The Courier Post
Sunday, September 12, 1999
My friend, Carol Shiveley, runs the humane education
program at the Oregon Humane Society. She recently coined an expression
that answers the frustration that animal shelter workers experience.
Shelter workers go crazy when they meet people who got
pets on an impulse, only to discover that they had no idea what their
new furry friend needed to be happy and healthy.
I know whereof she speaks. When I ran humane education
at the Humane Society in Colorado Springs, Colo., we routinely took in
60 animals a day, mostly from people who just didn't "get it."
Shiveley says when you're looking for a new pet, treat
the selection with respect. I'll explain what she means.
First, here's the problem: People often gamble with fate
when they select a critter. Maybe they feel sorry for it. Maybe it's the
most macho-looking pup in the litter.
They act on a whim to select a living creature that will
be a member of their family for the next 15 years. By contrast, they'll
spend hours agonizing over what clothes to buy or the color of the new
Once the animal gets home, they often find it's not
everything they dreamt of. We used to call them "weekend wonders,"
people who got a pet on Friday and couldn't plan far enough ahead to
realize that no one would be home on Monday to walk the dog.
Here's where respect comes in.
R is for research. Do your homework first and learn
about the breed you're interested in. Know what to expect.
E is for examination. Take your new pet to a
veterinarian right away for an exam and X-rays if the breed is prone to
hip dysplasia, disjointed knees or any other breed tendency. "Better to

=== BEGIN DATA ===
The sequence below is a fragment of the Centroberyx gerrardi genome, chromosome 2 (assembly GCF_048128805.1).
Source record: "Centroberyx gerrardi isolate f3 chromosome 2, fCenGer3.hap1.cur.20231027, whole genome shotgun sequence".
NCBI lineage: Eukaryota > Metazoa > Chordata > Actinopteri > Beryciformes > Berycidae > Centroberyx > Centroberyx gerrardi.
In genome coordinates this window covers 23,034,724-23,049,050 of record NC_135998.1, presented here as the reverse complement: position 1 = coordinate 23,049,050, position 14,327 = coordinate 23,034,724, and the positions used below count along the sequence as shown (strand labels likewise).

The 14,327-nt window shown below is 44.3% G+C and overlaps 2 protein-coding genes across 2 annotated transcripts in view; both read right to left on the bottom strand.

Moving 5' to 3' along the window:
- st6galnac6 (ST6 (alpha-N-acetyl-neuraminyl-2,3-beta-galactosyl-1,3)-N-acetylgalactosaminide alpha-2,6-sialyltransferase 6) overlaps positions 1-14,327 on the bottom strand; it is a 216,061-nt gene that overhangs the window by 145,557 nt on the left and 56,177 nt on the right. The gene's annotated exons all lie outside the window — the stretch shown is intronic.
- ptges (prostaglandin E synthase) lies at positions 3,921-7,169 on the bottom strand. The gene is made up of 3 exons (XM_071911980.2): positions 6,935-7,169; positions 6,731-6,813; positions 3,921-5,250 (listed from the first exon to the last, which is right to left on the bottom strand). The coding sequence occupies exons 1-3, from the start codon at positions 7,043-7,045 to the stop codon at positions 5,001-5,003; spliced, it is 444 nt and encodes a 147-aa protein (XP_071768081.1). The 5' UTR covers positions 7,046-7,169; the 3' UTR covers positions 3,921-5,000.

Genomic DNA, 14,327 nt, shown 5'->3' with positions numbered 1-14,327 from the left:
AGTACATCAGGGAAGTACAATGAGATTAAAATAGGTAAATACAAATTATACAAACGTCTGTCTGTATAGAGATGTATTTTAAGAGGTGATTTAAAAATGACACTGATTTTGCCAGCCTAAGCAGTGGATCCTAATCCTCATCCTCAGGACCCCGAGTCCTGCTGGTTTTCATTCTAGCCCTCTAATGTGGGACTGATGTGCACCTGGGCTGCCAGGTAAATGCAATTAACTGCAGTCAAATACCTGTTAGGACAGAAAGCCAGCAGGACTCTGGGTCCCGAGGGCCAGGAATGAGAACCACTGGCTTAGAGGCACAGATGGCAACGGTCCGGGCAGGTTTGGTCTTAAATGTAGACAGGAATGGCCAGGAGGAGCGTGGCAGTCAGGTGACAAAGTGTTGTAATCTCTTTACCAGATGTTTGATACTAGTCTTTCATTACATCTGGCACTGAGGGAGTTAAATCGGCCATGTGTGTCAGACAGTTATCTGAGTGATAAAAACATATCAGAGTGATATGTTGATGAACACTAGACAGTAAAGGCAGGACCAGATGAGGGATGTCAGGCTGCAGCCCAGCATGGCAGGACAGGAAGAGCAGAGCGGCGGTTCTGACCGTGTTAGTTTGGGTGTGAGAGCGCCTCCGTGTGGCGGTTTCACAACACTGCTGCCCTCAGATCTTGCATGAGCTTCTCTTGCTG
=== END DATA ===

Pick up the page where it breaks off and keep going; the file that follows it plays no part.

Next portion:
find out early than to become bonded and faced with a hefty vet bill and
heartache later," says Shiveley.
S is for Socialization. Expose your pet to many people
and conditions and train it to adhere to the rules. Make it a member of
P is for patience. Dogs and cats learn at their own
paces, which can be maddeningly slow. Don't expect overnight miracles.
E is for education. Just as with educating your
children, pets learn best through kindness, example, reinforcement and
praise. Think of pets as children who never grow up and educate them
C is for consistency. Make rules and have everyone in
the house stick to them. If one person feeds the dog scraps and another
bans the dog from the kitchen, the pooch will get mixed messages. He'll
be very confused.
T is for training. They need a lot of it. Keep at it and
reinforce it. Dogs want nothing more than to please their humans: it's
up to you to show them how.
Aretha Franklin sang about respect. This may not be what
the First Lady of Soul had in mind, but it's the key to owning and
keeping a good dog for a long time.
Go on to
Vegetarian Lecture Series
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